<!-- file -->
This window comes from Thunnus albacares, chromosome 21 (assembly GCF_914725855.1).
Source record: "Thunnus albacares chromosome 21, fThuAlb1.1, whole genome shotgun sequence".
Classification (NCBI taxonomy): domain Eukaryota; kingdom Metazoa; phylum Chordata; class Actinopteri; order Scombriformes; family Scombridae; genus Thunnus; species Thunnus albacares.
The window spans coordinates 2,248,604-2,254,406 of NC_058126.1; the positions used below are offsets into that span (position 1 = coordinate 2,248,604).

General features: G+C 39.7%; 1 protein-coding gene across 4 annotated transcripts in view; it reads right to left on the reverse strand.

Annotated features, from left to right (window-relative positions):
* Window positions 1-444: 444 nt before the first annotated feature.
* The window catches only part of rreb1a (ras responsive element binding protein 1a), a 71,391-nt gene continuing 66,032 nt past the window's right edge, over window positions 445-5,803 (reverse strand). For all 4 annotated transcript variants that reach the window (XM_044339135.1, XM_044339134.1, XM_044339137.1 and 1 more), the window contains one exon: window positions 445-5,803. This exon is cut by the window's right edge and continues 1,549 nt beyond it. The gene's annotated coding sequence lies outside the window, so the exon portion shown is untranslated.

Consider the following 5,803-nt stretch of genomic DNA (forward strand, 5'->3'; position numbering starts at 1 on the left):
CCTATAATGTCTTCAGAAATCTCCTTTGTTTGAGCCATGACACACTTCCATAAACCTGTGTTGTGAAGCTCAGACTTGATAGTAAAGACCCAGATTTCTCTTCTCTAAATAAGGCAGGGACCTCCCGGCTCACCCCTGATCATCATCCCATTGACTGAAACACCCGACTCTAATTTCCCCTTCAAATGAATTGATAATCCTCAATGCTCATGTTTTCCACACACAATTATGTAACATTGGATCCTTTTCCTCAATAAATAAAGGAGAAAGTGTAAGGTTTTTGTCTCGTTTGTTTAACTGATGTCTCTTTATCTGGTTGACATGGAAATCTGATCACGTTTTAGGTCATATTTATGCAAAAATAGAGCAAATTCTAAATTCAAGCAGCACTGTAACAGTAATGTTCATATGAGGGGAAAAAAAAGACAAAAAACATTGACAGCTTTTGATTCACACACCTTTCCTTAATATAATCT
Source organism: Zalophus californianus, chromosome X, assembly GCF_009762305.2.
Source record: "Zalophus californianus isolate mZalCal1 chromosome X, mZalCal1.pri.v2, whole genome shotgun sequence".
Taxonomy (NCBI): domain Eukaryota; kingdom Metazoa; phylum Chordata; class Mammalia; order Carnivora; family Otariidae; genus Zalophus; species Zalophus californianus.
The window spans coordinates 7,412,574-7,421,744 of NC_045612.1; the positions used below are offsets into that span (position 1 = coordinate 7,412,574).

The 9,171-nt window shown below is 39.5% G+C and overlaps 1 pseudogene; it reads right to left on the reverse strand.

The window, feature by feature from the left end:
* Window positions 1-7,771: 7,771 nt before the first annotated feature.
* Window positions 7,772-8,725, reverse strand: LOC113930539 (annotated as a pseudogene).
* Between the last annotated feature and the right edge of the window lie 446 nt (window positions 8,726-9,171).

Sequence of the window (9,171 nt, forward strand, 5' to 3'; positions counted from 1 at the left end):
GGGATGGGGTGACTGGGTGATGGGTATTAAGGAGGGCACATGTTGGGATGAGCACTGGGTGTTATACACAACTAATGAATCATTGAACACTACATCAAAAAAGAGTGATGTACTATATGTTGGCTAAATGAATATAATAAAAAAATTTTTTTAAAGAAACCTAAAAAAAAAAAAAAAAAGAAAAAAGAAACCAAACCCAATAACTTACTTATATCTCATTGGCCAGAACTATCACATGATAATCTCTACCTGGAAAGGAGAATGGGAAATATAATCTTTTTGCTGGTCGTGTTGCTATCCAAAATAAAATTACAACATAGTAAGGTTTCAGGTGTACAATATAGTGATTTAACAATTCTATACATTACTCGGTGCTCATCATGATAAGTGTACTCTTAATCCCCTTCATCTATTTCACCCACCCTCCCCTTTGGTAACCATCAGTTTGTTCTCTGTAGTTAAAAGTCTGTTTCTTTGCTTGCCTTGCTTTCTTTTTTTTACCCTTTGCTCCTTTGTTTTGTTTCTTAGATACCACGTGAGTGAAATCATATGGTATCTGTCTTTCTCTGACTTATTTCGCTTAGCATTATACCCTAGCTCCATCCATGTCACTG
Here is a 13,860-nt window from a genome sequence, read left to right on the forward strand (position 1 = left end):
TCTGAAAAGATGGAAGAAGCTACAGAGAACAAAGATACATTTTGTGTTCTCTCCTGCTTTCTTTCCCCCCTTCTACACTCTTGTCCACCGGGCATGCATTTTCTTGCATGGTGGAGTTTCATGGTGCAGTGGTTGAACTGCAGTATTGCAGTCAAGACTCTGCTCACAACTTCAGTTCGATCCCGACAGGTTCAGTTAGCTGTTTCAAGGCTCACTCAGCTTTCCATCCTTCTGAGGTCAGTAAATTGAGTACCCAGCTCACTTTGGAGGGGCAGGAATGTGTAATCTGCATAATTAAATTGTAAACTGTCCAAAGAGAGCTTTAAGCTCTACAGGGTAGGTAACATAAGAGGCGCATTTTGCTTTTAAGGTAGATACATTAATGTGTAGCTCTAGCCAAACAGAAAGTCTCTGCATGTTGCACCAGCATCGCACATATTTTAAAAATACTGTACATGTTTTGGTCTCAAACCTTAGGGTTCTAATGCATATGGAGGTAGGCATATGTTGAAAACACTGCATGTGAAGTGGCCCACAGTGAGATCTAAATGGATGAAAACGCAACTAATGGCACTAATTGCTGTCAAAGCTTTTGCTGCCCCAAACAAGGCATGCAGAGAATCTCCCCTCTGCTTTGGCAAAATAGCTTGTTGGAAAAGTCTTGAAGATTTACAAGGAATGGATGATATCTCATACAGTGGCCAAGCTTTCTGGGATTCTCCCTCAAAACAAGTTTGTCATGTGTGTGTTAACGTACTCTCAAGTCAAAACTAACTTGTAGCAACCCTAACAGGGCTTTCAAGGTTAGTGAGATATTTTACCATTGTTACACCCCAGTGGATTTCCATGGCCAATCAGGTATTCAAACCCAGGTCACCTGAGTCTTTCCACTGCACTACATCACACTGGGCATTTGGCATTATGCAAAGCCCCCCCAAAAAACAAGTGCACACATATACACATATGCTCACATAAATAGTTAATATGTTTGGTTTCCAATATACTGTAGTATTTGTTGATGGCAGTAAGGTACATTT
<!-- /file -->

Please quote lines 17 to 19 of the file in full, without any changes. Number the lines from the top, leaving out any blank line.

* Window positions 1-7,771: 7,771 nt before the first annotated feature.
* Window positions 7,772-8,725, reverse strand: LOC113930539 (annotated as a pseudogene).
* Between the last annotated feature and the right edge of the window lie 446 nt (window positions 8,726-9,171).